Yet this view is challenged by the other sciences, which see warfare as a phenomenon associated with the development of settled cultures and political systems, whether tribe, proto-state or state. By 10,000 years ago, there is no doubt that something resembling warfare emerged worldwide, evidenced in the archaeological record of weapons, iconography and fortifications.

Warfare was not like modern war, organised in mass armies and supplied by military industries, but took a variety of forms: a deadly raid, a ritual encounter, or a massacre, such as the Nataruk killings, dating to the 9th century BC: the remains of men, women (one of them pregnant) and children unearthed from this site near Kenya’s Lake Turkana show the victims were clubbed and stabbed to death.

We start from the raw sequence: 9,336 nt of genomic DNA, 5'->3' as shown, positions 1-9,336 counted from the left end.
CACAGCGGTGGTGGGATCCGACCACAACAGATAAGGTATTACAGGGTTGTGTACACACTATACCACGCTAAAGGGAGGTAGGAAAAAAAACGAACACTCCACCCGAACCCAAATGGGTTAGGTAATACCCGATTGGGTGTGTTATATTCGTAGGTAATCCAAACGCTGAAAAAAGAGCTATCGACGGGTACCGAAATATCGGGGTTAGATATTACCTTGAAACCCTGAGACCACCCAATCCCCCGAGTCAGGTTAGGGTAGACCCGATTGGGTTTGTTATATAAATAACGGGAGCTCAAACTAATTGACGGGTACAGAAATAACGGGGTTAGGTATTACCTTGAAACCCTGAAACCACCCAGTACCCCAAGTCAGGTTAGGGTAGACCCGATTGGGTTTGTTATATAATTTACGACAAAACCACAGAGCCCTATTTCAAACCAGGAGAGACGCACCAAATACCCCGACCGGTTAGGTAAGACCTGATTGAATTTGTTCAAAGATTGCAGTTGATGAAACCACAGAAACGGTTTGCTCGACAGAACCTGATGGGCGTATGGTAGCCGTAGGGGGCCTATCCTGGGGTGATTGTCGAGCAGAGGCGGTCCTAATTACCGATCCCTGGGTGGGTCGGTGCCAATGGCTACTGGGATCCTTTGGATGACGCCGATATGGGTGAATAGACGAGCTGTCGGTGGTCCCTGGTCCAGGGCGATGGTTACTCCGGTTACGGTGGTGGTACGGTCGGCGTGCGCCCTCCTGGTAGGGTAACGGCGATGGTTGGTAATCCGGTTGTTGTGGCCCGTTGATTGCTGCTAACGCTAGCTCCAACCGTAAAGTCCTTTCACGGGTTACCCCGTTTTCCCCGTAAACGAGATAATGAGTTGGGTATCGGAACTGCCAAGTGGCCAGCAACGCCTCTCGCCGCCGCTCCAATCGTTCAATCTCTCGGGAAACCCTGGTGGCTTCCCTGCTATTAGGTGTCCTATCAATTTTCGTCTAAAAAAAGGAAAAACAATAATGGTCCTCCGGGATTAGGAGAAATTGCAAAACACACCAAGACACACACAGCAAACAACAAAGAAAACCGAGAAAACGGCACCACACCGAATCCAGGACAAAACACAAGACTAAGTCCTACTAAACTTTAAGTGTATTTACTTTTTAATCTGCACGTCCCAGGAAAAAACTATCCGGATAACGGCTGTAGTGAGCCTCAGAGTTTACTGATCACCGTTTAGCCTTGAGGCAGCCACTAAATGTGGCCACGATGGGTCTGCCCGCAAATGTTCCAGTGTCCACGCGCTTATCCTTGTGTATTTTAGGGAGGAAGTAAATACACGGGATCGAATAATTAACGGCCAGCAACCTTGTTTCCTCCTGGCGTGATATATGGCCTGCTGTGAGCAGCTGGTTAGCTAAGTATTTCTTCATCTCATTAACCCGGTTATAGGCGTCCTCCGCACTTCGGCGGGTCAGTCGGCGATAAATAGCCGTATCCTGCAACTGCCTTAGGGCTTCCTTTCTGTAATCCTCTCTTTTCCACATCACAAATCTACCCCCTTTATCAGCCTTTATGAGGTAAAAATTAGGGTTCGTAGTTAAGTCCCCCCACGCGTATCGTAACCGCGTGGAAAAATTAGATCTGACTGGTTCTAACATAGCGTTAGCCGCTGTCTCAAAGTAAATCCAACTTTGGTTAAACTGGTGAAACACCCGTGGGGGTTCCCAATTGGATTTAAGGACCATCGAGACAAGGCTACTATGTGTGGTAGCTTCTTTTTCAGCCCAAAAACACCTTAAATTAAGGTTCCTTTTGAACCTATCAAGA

It was evidently not necessary to have a state to engage in violence, as the tribal warfare observed in the past few hundred years has demonstrated, but war did mean the emergence of a warrior elite and a culture in which warfare was valorised and endorsed: the Spartans, the Vikings, the Aztecs. There have been very few cultures in which warfare has not played a part, usually a central part, in the life of the community. In the historic period of states, from about 5,000 years ago, there are no examples where warfare was not accepted practice.

This says little about why wars are waged in the archaic past or the present. Wars are always waged for something, whether it is pleasing the gods by seizing captives to ­execute or sacrifice, or coveting resources, or wars for belief, or extending power over others, or in the search for heightened security, or simply a war of defence against a predator. This mix of motives has remained remarkably constant.